Echoes from Fisher WPMBA – Erik Speicher

This quarter, I was blessed with a very good friend in Erik who is a Working Professional MBA and I will like to bring his perspective of Fisher to the world outside. We were group members for one of the finest classes this quarter – Risk Management by Prof. Rene Stulz. Prof. Stulz gave us some really engaging assignments and we worked together over the weekends to get over those. It was a great experience!

Without further adieu, let me pass it over to Erik.

Every new beginning comes from some other beginning’s end.” — Seneca, Roman Philosopher, Statesman and Author (c. 4 BCE – CE 65)

In September, 2008, I was a 44 year old man starting my MBA program at the Fisher School of Business.  It had been 21 years since I had left the hallowed halls of Ohio State with my liberal arts undergraduate degree, and now I was back for the sequel.

I was nervous about how the other (and younger) MBA students would accept an older colleague in their midst.  Would I be written off as irrelevant?  Would I be ignored?  Would I be considered an aberration or even a joke?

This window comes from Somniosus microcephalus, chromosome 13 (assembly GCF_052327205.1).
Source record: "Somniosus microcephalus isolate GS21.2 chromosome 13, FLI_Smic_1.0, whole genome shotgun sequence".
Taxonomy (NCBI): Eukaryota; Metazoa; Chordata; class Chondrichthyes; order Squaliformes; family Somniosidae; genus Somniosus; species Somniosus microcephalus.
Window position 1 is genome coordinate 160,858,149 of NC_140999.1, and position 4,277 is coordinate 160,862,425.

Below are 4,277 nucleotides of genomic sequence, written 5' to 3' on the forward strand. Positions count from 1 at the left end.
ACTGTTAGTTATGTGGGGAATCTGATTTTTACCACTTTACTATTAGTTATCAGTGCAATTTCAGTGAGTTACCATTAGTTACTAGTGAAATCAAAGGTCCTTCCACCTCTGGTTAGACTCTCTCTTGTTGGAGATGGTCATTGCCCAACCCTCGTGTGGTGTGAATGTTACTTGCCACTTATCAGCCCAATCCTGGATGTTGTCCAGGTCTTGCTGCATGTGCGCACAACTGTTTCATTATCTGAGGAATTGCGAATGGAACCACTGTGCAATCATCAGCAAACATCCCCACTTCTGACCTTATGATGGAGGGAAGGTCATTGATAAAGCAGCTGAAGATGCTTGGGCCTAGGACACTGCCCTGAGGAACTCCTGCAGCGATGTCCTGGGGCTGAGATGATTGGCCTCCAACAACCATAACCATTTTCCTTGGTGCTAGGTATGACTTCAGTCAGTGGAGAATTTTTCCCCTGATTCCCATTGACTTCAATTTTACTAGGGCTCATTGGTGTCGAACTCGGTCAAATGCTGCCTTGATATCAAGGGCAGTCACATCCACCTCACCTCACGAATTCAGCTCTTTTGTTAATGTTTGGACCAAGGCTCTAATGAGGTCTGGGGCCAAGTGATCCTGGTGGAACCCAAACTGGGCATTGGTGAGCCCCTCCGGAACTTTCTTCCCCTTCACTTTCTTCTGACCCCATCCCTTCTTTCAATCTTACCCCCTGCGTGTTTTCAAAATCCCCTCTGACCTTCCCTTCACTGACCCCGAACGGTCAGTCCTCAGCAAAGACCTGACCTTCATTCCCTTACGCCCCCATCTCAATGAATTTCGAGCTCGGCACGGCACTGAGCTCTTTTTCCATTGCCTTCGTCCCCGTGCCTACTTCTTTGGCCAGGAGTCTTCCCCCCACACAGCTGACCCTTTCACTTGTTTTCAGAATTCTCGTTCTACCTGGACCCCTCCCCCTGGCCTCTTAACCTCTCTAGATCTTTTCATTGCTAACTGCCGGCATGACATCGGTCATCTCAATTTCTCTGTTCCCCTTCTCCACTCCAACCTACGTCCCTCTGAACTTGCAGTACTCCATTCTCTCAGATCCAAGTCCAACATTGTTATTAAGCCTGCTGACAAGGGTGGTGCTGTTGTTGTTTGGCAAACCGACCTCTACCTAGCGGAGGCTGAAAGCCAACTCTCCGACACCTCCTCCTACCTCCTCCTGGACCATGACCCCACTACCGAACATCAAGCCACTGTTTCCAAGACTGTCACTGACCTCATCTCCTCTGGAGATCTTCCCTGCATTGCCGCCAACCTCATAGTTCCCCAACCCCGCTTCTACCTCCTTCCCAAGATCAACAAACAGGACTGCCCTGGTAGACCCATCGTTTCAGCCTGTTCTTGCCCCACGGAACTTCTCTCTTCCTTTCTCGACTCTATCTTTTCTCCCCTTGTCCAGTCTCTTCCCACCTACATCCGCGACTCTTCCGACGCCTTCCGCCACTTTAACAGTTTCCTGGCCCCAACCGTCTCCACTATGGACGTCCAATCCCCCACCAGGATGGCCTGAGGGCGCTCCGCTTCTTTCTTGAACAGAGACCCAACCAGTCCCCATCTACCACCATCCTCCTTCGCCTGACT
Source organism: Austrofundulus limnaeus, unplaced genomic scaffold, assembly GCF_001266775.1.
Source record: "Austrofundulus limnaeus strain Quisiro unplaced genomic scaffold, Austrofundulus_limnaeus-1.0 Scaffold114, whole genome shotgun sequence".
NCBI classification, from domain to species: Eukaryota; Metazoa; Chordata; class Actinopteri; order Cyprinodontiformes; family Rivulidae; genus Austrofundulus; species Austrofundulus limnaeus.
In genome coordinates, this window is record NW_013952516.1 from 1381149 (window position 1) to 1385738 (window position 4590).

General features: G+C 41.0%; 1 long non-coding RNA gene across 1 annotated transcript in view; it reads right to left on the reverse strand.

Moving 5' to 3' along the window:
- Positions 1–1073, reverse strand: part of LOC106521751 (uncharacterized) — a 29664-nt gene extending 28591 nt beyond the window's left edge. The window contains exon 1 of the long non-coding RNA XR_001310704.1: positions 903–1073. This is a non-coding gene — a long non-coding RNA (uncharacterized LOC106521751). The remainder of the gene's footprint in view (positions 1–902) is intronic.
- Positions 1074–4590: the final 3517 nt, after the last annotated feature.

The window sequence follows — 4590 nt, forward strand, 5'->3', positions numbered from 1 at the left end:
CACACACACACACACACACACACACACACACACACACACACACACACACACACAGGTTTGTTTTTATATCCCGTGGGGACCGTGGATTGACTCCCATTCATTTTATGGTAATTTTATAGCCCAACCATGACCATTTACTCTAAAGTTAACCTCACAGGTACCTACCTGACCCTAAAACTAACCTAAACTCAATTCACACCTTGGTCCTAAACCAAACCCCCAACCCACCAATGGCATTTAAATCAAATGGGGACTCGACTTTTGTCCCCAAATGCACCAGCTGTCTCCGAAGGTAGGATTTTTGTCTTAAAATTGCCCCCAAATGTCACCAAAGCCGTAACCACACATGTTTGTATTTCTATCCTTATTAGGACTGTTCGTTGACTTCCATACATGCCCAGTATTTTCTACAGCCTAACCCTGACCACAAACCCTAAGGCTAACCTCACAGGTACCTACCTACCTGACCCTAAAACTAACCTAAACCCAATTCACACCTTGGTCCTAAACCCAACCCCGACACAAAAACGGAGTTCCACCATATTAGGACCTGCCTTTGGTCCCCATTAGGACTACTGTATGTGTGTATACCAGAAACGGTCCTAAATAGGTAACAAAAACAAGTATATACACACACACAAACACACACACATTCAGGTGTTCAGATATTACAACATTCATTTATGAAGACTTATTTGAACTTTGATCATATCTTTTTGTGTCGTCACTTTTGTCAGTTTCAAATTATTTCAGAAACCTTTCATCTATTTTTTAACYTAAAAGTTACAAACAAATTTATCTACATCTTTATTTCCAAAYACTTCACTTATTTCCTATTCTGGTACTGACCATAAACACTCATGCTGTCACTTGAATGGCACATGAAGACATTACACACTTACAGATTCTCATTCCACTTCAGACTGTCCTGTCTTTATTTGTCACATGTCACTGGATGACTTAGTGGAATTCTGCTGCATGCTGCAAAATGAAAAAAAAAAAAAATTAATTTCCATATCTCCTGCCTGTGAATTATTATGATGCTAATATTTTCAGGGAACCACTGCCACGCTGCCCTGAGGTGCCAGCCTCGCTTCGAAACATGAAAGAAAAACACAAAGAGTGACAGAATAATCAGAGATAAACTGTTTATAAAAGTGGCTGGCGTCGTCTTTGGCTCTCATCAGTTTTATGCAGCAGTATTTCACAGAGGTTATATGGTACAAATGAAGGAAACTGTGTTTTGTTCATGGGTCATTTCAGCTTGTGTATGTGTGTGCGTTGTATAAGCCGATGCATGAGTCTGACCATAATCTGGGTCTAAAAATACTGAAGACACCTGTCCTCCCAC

As the first few quarters rolled by, however, I quickly realized that I had far more in common with the other students than I had initially believed.  We were all going through same MBA ordeal with core courses, group projects, midterms, papers, and final exams.

I also noticed that I gravitated towards the same group of students.  These were what I called the MBA misfits.  By misfits, I meant that we were all unlikely candidates for business school.  Most of us had liberal arts, science, or other non-business undergraduate degrees, and each of us, in our own way, took a circuitous route in our careers which led us to Fisher.

My interactions with these colleagues reassured me that my presence in business school was not an aberration, but a trend.  More and more business schools were diversifying their enrollment to include people from non-business as well as business backgrounds.  Each group had much to teach and share with the other.

In like manner, as an older student, I had much to offer and share with my younger colleagues regarding my successes and failures in the “real world.”  They, in turn, have impressed me with their serious dedication, focus, and professionalism.

Fisher marks the beginning of a whole new chapter in my life.  In just six months, I will conclude my studies, and my goal is to become an analyst with the federal government.  You are never too old to begin again!

Best wishes to all my Fisher colleagues in their academic pursuits.

Erik Speicher

MBA Candidate Autumn 2010

Fisher College of Business

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